What to watch for today
Face off in Algeria. Government troops have surrounded a gas facility where some 20 foreign workers were taken hostage by Islamist fighters in connection with France’s military intervention against Islamist rebels in nearby Mali. Officials sought mediation by Tuareg tribal elders to free the hostages who include French, British, Japanese, Norwegian and American citizens. One hostage said the militants had forced some of the group to wear belts with explosives.
… meanwhile Nigerian troops due in Mali. The first 200 of up to 3,300 troops from west African countries are to join France’s operation against Islamist militants. Troops from Niger are to be deployed along that country’s border with Mali today as well.
Eyes on US home construction. After a closely-watched indicator of housing activity remained steady yesterday, data on housing starts and building permits issued in December will be on today’s radar. It’s a key sign of US economic fortunes, as a rebound in home construction has been the foundation of recovery from the financial crisis. Some even see a new bubble forming.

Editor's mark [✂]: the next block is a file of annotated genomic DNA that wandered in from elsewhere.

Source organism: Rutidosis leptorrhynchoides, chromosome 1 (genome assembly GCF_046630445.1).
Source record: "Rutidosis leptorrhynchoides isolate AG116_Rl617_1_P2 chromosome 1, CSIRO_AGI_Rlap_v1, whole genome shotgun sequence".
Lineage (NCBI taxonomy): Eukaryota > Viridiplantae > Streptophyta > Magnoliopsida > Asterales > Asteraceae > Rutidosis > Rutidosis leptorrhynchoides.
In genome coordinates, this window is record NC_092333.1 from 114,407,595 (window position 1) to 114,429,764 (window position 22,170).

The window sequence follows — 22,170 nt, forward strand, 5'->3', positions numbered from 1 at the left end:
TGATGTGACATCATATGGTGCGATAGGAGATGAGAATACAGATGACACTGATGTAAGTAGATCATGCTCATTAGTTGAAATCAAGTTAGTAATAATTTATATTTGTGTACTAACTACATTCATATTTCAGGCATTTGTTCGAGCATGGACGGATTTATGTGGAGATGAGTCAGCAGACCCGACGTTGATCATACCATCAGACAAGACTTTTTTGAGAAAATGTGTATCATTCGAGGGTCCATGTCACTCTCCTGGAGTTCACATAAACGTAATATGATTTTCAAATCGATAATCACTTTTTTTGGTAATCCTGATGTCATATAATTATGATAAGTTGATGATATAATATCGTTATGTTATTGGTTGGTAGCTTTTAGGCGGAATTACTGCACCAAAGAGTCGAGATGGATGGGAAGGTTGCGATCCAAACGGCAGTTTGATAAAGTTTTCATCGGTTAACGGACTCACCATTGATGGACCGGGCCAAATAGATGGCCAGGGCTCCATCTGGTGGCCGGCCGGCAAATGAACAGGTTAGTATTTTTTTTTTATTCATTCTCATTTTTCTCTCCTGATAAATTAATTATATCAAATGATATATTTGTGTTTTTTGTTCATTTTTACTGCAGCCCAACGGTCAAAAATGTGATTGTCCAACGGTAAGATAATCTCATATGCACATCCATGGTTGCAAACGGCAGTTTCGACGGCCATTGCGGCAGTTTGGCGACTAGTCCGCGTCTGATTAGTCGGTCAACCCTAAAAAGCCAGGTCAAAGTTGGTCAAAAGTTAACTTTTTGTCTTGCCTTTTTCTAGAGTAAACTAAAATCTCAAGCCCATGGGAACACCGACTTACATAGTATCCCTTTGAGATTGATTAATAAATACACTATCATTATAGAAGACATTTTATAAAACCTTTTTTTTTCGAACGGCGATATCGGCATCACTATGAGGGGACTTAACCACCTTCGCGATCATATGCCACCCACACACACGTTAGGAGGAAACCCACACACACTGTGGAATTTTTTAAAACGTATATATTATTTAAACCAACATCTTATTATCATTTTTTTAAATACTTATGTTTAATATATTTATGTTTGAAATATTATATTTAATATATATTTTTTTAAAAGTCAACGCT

Earnings season continues, with announcements from Bank of America, Citigroup and American Express, among others.
While you were sleeping
Rio Tinto chief replaced. The world’s second biggest mining company will take $14 billion in writedowns for failed aluminum and coal mining company acquisitions led by Tom Albanese, who is to step down as chief executive along with a top lieutenant. Sam Walsh, head of the company’s iron ore business, was named chief executive following the accounting charges for the purchases of Alcan and Riversdale Mining.